Is there any way that I could just pay a fine and not receive the penalty points? This is a question heard frequently in traffic court. The only connection between penalty points and traffic court is on whether you are convicted of the offence as a driver or not. If you are convicted, the offence goes on your driving record and ICBC will assess points.

Cst. Tim Schewe (Ret.) runs DriveSmartBC, a community web site about traffic safety in British Columbia. For 25 years he was an officer with the Royal Canadian Mounted Police, including five years on general duty, 20 in traffic and 10 as a collision analyst responsible of conducting technical investigations of collisions. He retired from policing in 2006 but continues to be active in traffic safety through the DriveSmartBC web site, teaching seminars and contributing content to newspapers and web sites.

Detroit muscle cars aren’t so strong in crash tests

Source: Canadian Press

The Ford Mustang, Chevrolet Camaro and Dodge Challenger didn’t get the highest ratings in new tests by the Insurance Institute for Highway Safety. The institute, which is funded by2016-Camaro insurers, tested 2016 models.

The Mustang earned the highest rating on four of the five tests, but didn’t do as well on the small overlap test, which simulates what happens when a small portion of the car’s front end hits a pole at 40 miles per hour.

The Camaro did well on that test but had a lower rating for roof strength. The Challenger was the worst performer, with lower ratings for roof strength, seat and headrest strength and the small overlap test.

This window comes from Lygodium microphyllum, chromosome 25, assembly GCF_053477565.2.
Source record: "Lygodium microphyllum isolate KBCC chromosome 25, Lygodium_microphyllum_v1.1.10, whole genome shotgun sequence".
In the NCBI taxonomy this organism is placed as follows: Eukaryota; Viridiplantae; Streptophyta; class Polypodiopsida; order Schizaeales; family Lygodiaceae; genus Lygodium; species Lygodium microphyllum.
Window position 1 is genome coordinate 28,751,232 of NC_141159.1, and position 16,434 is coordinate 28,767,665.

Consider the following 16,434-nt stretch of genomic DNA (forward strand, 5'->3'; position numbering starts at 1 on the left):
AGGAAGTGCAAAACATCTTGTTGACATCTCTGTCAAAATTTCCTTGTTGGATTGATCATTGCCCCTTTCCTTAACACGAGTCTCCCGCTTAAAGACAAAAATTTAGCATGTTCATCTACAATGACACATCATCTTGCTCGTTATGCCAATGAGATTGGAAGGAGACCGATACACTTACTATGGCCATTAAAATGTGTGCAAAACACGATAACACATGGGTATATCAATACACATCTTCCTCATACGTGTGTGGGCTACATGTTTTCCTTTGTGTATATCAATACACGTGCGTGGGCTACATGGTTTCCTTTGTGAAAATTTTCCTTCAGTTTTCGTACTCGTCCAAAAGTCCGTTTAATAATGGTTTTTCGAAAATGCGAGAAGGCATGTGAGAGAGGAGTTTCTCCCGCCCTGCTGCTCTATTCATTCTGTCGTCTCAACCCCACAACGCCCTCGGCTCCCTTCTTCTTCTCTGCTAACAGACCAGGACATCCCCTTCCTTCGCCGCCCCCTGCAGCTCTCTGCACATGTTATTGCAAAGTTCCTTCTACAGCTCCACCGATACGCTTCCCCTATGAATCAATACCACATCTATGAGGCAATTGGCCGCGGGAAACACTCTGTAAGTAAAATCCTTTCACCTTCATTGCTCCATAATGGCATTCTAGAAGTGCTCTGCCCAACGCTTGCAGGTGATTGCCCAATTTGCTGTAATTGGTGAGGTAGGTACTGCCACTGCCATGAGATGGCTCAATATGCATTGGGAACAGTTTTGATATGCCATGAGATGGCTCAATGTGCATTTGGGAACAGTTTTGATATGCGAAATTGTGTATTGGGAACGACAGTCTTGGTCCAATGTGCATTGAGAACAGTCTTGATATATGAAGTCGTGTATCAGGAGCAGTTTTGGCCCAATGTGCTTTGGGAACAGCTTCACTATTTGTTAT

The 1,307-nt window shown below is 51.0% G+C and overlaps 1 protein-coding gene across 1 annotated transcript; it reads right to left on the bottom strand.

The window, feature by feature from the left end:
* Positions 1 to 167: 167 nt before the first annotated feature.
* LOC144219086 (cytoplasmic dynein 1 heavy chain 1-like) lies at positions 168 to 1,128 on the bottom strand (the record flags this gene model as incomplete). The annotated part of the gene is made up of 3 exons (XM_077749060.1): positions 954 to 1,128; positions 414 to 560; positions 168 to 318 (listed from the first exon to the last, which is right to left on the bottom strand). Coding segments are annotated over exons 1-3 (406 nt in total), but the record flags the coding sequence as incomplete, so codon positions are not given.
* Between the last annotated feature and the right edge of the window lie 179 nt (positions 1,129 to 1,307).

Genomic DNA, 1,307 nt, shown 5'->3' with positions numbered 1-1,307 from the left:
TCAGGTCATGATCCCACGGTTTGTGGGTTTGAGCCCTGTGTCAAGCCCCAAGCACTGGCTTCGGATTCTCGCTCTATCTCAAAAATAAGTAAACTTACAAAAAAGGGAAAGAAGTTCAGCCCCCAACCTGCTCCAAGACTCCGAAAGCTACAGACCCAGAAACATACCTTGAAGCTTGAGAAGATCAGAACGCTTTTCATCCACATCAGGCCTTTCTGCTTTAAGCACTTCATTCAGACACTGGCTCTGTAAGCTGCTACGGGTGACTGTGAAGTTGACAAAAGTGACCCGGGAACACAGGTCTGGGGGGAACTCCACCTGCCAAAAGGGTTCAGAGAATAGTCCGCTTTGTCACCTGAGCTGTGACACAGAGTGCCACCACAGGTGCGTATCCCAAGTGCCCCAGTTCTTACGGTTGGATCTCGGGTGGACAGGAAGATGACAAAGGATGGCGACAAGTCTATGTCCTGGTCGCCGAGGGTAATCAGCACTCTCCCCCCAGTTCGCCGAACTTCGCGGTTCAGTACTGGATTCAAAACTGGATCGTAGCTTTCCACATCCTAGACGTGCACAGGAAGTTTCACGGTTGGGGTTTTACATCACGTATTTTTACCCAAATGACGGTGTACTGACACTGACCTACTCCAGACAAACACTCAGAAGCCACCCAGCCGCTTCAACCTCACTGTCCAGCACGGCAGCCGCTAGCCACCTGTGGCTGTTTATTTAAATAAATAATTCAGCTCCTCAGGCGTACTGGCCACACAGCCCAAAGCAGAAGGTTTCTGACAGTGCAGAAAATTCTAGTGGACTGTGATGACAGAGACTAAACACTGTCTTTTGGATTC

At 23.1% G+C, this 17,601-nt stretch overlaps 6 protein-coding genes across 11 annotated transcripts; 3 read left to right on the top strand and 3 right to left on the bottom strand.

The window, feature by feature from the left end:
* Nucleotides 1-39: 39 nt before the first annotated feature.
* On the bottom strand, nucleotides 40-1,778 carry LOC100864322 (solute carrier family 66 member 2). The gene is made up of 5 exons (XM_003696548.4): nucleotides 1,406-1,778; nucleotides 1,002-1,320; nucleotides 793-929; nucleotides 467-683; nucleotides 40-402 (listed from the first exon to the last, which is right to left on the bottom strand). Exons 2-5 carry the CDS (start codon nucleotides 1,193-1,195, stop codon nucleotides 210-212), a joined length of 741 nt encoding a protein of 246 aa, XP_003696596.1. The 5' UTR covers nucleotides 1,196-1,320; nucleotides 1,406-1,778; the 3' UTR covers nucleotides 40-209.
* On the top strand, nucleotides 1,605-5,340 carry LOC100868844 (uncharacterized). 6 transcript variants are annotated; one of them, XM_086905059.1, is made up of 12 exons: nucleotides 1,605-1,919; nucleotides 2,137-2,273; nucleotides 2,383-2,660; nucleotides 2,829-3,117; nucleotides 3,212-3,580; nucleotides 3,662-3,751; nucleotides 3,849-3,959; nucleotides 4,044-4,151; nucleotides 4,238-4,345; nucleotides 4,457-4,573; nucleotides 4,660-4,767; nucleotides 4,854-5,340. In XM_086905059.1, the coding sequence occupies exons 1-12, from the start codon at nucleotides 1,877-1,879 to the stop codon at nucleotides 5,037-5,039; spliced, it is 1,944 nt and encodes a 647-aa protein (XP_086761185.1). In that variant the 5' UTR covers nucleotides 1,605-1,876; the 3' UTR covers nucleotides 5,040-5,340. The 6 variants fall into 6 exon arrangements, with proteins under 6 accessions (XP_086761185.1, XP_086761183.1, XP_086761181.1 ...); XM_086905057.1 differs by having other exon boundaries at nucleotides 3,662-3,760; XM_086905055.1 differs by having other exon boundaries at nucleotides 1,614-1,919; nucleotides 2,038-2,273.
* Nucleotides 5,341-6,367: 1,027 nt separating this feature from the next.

Ontario considers highway signs promoting safe texting zones for drivers

Ontario is considering the idea of putting signs on highways to alert drivers about upcoming areas where they can safely pull over to text or check their emails.

All three parties voted in favour on second reading of a private member’s bill from Progressive Conservative Vic Fedeli to create so-called safe texting zones.

Fedeli says signs on highways would inform drivers of about 185 existing areas such as commuter parking lots, transit stations and rest stops where they can safely pull off to use their smart phones or tablets.

He got the idea while driving through Pennsylvania and New York, and saw signs in both states promoting safe texting zones, and says it would not require any new infrastructure.

Fedeli says increased fines are not enough to curb distracted driving habits, and believes safe texting zones will save lives and help educate motorists about the dangers of texting behind the wheel.

The Ontario Provincial Police reported in March that distracted driving was the cause of more deaths on provincial highways than any other factor for the third consecutive year, contributing to 69 deaths in 2015.

Fedeli says he’s had widespread support from police, insurance companies, the Canadian Automobile Association and the Ontario Safety League for his Safe Texting Zones Act.

“It sends a clear message to distracted drivers that there is no longer any excuse to endanger themselves and those they share the road with,” said Fedeli.  “Their text can wait until the next texting zone.”

Ontario stiffened penalties for distracted driving last fall, with a set fine of $490 that a judge could increase to $1,000, plus three demerit points on conviction.

Safe texting zone signs will be especially important in helping educate younger drivers about the dangers of distracted driving, added Fedeli.

“Texting is so popular with young people who are new drivers as well, and this has surpassed drunk driving (as a cause of accidents) and has become so very, very serious that it needs that extra little nudge, that extra reminder that says: ‘It can wait,”’ he said.

New Democrat transport critic Wayne Gates told the legislature that it’s not just the younger drivers who text.

“Older people, seniors are doing it, and young people are doing it, and it’s putting people at risk,” said Gates.

Private member’s bills rarely become law in Ontario, but Fedeli is confident his will either be passed or be adopted by the Liberal government after members from all sides of the legislature spoke in favour of it.

“It really is a bill that I expect will come into law in Ontario one day,” he said.